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  Gynaecology in France: how can access to services and quality of care be achieved?
By Jean-François André

If you would like to discuss issues raised in this commentary, contact Jean-Francois at <jeanfrancoisandre@hotmail.com>

The main source for this commentary is 'Polémique autour de la gynécologie médicale', in Bulletin de l'Ordre des médecins, May 2000.

Gynaecology in France was recently reorganised but, under the pressure of some women's groups, the Government has partly backed off from reform. The question which has generated debate is a difficult one to resolve. On the one hand, women need easy access to a gynaecologist; on the other hand, it must be ensured that those performing gynaecological procedures are capable of providing a good service, whether they be gynaecologists or GPs. Many women may prefer to talk about women's health with a specialist rather than a GP. These questions are particularly important when it comes to contraception.


(i) Medical gynaecologists and obstetricians

In France, the gynaecological profession is divided into two branches: medical gynaecologists, and obstetricians. The latter are surgeons, and they are specifically concerned with pregnancies. They help at delivery, and monitor the pregnancy. They can for example perform a caesarean section. Medical gynaecoloists, on the other hand, deal with women's reproductive health in general: the they can give contraceptive advice, prescribe the pill or hormonal treatment, or perform a smear test.

(ii) The difficulties of reform

Recently, the Government, and in particular its Minister for Health, Madame Dominique Gillot, thought that the tasks performed by medical gynaecologists might as well be performed by GPs, and abolished the Diploma in Medical Gynaecology. This decision gave rise to much criticism, especially from the Committee for Women's Health, headed by Dr Dominique Malvy, a medical gynaecologist. Following this outcry, the Minister decided to partly go back to the old system. The present system, which emerged from this debate, is as follows:

1) The three first years of training in the Diploma of Gynaecology are the same for both branches of the profession; then, the student receives two years specific training in the branch of the discipline they want to specialise in.
2) The Government has undertaken to train a sufficient number of medical gynaecologists.
3) GPs will be better trained, so that they can do cancer screening. Their university degree will include six month practical training in gynaecology.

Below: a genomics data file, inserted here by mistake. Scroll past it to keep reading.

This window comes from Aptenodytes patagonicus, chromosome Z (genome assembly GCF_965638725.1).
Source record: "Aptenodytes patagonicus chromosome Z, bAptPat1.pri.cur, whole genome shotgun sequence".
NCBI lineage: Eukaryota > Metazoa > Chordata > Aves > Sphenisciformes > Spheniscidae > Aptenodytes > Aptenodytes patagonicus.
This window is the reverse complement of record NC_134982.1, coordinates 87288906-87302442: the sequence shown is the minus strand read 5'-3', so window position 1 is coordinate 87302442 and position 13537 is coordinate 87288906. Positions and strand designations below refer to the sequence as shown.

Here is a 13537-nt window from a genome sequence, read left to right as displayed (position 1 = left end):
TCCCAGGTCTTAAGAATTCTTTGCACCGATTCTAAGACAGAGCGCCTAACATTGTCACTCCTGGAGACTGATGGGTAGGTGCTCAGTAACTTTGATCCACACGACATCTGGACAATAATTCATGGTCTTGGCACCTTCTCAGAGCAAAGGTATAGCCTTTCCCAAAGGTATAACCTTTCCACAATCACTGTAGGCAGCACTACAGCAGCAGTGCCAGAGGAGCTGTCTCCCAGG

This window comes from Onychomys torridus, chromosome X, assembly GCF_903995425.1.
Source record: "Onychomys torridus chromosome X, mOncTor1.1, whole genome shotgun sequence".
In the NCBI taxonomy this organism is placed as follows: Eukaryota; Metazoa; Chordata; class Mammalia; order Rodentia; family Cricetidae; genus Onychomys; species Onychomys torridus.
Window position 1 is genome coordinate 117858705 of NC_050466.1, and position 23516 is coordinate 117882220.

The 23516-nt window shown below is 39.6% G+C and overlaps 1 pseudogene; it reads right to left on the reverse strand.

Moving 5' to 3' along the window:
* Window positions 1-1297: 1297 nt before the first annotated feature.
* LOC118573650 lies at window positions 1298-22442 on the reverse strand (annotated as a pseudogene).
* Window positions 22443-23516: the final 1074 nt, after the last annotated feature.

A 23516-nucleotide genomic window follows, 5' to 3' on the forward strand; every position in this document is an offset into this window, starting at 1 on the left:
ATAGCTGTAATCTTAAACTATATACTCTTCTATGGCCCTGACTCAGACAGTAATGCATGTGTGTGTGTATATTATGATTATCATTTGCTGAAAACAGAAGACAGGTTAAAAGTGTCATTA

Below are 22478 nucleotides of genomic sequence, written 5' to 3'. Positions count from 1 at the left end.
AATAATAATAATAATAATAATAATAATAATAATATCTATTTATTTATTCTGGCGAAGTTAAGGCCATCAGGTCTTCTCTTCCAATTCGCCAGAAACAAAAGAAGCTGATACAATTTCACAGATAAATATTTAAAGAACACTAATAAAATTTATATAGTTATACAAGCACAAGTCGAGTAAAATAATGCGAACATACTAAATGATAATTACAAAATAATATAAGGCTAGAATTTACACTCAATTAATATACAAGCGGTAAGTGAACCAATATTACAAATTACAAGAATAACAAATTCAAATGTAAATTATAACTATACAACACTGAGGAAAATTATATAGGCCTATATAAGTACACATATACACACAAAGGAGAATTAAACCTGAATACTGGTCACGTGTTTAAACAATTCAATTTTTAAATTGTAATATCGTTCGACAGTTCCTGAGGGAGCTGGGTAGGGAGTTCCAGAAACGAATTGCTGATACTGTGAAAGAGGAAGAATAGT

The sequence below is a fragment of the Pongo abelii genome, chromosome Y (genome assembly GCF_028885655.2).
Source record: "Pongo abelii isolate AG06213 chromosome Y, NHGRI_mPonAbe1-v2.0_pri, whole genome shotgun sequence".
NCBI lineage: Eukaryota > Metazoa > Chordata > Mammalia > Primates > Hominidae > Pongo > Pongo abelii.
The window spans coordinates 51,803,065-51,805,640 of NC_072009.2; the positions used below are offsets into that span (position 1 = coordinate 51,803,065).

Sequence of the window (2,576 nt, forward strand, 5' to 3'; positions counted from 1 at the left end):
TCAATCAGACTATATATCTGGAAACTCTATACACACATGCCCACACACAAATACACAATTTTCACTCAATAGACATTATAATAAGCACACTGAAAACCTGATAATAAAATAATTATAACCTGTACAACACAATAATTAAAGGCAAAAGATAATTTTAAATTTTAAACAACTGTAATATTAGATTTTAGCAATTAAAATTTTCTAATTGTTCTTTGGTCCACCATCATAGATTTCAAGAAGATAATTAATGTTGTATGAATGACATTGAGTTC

So far, almost all the parties have expressed satisfaction with the compromise, apart from a hard core of Dr Malvy's group. However, some problems remain, which I will now discuss in turn.


Less than a third of gynaecologists are medical gynaecologists (in 1998, there were 6,634 gynaecologists, including 1,898 medical gynaecologists; half of the latter were women). Their number is declining. By contrast, there are about 80,000 GPs, one tenth of whom occasionally perform gynaecological acts when they have to.

This has implications for cancer detection. According to Professor Michel Tournaire, former president of the National Commmittee of French Obstetricians, although the global number of smear tests performed each year was satisfactory, the number of cervical cancers in France was still too high. The reason was that, although some women get a smear test every year, the population covered should be greater. According to Professor Tournaire, one test every year was enough, but the point was to reach a greater proportion of women, not just a few.


On the other hand, some are concerned with the quality of GP's future gynaecological training. According to Dr Josette Grenier, who has supported Dr Malvy's committee, six months is simply not enough, and does not guarantee safety of diagnostic and treatment. However, GPs have protested, in particular through their association, GP-France. For example, a group of women from GP-France said: 'Stop pretending that GPs are not capable of performing a smear test, prescribing a mammography, monitoring a pregnancy or hormonal treatment, or even to listening to women!'


In France, all patients have direct access to publicly funded specialist advice and treatment, without the need to be referred by a GP. According to Dr Grenier, many foreign countries envy French women for their right of direct access to a gynaecologist. However, in order to save Social Security money, it may be that direct access to a specialist will be cut. Madame Gillot undertook not to abolish direct access to a gynaecologist, but some would like this commitment to be stated in law.


I have been told that many French women prefer discussing gynaecological problems with a specialist rather than a GP, since they may think that a gynaecologist will understand them better, and will be better trained to deal with their problems.

This is especially true of teenagers, who are reluctant to discuss contraception (and their sexual life in general) with their family GP, precisely because they regard him/her as an 'extension of the family'. In fact, according to research, talking to a family GP seemed to them like talking to their parents.


There has been much debate over which system is the best, which seems to have been shaped by the internal rivalries between different parts of the medical profession. The heavy Social Security budget deficit is another important factor, which is putting pressure on the government to reduce the costs of health care, according to some at women's expense.

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